March 13th, 2010

cats, shakespeare

[CAT] "When it comes to fetch, can a cat catch on?"

Of course cats can play fetch. April Holladay's Globe and Mail piece proves what I know about Shakespeare, albeit only after Jerry taught me. Why else would I have so many rubber and foil balls lying around my apartment? Below's a YouTube video of a Bengal kitten playing fetch, if you don't believe my assertions.

Cats and dogs are both domesticated, but their domestications were quite different, as Holladay notes.

In 2007, researchers examined the mitochondrial genes of about 980 domestic cats and five subspecies of wildcats from three continents to determine when and where humans domesticated cats.

The studies showed human association with cats began much more recently than dogs, probably about “9000 years ago as the earliest farmers of the Fertile Crescent [approximately where modern-day Iraq is] domesticated grains and cereals as well as livestock animals,” writes molecular biologist Carlos A. Driscoll of the National Cancer Institute in Science magazine.

Cats helped early farmers by killing rodent pests infesting stored grains. You might think people domesticated cats because cats kept the rodent population down.

It's more likely, however, “we didn't bring cats into our homes, they brought themselves in,” Driscoll says. Cats like to chase mice (or, perhaps like Duma, flying green rings); it's instinctive behavior. We never trained cats to hunt rodents. But we did provide a profitable place to hunt: many mice and few predators. So cats domesticated themselves merely by evolving a tolerance for people. “And — voila! — they had adapted to their new niche.”

Thus, humans have had twice as long to train and communicate with dogs (16,000 years) as cats (9,000 years), so dogs train easier. Moreover, cats started associating with humans doing what they wanted to do — hunt and kill rodents. Whereas, dogs emerged from wolf family packs that hunted together. Dogs have been strongly selected for “an innate ability to learn complicated tasks”, such as shepherding, retrieving and guarding, which often require communication with humans, Driscoll says. In contrast, domestic cats do not “intuit the intentions of others” (either human or feline) to the extent that dogs do and that hinders a cat's ability to follow directions.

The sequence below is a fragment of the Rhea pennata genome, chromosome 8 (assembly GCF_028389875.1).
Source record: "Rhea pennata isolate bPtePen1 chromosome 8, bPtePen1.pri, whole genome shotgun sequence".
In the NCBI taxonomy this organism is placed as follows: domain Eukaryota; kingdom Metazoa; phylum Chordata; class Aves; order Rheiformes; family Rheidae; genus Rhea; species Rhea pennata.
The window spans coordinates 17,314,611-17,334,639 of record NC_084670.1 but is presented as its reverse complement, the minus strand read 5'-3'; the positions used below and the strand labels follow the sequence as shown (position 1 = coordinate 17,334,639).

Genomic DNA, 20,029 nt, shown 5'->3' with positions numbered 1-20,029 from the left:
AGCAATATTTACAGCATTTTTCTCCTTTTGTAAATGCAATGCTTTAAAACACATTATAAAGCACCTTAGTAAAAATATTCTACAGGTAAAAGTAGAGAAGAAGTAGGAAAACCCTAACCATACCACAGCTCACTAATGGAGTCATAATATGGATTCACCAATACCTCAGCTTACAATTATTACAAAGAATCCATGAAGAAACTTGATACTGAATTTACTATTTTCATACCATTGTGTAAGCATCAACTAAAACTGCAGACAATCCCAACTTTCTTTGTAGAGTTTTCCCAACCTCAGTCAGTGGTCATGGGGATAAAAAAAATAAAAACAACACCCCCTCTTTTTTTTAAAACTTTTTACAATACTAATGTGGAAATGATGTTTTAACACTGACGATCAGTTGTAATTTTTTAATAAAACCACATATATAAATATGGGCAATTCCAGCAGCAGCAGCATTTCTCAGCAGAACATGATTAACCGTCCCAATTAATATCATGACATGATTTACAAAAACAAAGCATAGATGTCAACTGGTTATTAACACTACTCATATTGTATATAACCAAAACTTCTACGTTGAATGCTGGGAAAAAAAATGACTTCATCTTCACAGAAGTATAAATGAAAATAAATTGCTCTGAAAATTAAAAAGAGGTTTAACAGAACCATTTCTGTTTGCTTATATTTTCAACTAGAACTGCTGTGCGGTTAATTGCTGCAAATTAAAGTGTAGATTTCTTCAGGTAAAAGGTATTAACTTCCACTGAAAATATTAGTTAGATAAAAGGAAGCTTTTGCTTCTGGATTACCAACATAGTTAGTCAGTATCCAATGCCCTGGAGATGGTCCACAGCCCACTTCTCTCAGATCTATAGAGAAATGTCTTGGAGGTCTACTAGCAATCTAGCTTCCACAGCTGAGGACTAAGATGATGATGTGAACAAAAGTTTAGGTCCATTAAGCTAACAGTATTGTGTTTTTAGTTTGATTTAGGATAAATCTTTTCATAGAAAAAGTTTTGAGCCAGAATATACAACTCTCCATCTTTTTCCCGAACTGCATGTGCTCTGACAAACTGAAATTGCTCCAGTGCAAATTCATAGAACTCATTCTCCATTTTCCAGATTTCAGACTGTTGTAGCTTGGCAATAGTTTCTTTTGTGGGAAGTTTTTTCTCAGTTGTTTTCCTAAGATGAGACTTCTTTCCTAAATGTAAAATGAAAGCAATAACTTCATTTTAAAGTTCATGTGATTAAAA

The main difference between dogs and cats, as revealed in a 2005 Hungarian study, was that the more social dogs looked to their owners for help problem-solving earlier than the more solitary cats, less used to collaboration with humans or other cats and perhaps also less physically expressive.

Still, cats definitely are social enough to play fetch!

[PHOTO] Brick and sandpaper in Rosedale

When Jerry and I were walking through the tony Toronto neighbourhood of Rosedale on Mount Pleasant Road this Sunday past, Jerry stopped and looked at the corner of one building.

"Look," he said, "the bottom of this house is brick, but above the wood it looks like it's--it's sandpaper!" And indeed, when I looked closer, I could see the naturalistic pattern as regular as any of the background patterns of my Commodre 64's geoPAINT. If you look closely you can see the round nail heads holding this facade to its building.
forums, me, non blog

[FORUM] What social networking platforms do you use?

I've a rather significant electronic footprint. My two main platforms are Livejournal and Facebook, neither taking particular priority over the other (Livejournal hosts my blog and is where I've been active the longest, Facebook encompasses my Livejournal postings as well as most of my social interactions. Platforms of secondary importance Twitter (mainly as an adjunct to Facebook via SelectiveTweets and as a source of links), as well as Blogger for Demography Matters, Wordpress for Outside the Lines, and Flickr for my photographs and those of the friends and groups I follow. My particiption in LinkedIn and YouTube is nominal; the latter's more useful for simply watching videos, and LinkedIn's dominated by spam.

What social networking platforms do you use? Tell, discuss.